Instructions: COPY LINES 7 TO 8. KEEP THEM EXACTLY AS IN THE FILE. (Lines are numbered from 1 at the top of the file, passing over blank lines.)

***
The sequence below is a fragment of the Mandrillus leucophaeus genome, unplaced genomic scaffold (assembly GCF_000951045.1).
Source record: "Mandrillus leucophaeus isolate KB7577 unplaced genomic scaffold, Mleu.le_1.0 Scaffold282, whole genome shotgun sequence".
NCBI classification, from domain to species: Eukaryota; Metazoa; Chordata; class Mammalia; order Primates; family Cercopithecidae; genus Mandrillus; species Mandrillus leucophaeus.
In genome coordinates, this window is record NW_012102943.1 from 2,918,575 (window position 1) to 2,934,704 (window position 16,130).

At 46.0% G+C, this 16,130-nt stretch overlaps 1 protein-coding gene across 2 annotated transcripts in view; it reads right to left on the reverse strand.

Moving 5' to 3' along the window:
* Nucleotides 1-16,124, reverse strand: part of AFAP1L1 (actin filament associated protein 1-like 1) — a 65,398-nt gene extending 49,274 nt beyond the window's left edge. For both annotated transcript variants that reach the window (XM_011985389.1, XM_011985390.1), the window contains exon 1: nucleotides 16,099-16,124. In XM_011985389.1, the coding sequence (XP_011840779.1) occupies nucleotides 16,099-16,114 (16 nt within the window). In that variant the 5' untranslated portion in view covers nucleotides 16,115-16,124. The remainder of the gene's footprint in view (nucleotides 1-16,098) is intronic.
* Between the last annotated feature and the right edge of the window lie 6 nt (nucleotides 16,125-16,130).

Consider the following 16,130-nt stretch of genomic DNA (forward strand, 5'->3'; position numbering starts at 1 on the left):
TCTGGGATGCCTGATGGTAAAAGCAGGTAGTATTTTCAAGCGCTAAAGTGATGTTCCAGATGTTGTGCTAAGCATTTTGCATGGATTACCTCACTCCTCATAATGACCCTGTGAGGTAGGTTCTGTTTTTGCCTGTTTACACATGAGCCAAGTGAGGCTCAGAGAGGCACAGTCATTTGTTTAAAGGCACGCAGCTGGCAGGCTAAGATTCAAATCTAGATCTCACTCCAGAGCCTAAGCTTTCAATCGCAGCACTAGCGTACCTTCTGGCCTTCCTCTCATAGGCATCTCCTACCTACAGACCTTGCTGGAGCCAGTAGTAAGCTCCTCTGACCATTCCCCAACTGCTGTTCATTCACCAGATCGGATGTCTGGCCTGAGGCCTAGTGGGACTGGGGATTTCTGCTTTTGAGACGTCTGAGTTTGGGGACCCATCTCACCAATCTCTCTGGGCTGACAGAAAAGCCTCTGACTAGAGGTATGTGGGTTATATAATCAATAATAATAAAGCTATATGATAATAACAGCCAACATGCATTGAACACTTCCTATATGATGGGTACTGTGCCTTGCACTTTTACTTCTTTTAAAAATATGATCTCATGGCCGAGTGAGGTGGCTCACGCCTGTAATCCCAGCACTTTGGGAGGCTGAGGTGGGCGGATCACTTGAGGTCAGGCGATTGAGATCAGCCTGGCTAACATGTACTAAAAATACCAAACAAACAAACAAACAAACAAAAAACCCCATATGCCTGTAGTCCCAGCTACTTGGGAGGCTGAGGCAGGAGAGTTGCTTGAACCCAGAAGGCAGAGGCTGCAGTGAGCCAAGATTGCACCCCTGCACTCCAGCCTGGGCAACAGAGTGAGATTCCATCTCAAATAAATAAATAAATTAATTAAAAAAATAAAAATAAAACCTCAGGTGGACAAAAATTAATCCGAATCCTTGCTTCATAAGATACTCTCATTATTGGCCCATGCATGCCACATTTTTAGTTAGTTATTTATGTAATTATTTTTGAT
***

* Nucleotides 1-16,124, reverse strand: part of AFAP1L1 (actin filament associated protein 1-like 1) — a 65,398-nt gene extending 49,274 nt beyond the window's left edge. For both annotated transcript variants that reach the window (XM_011985389.1, XM_011985390.1), the window contains exon 1: nucleotides 16,099-16,124. In XM_011985389.1, the coding sequence (XP_011840779.1) occupies nucleotides 16,099-16,114 (16 nt within the window). In that variant the 5' untranslated portion in view covers nucleotides 16,115-16,124. The remainder of the gene's footprint in view (nucleotides 1-16,098) is intronic.
* Between the last annotated feature and the right edge of the window lie 6 nt (nucleotides 16,125-16,130).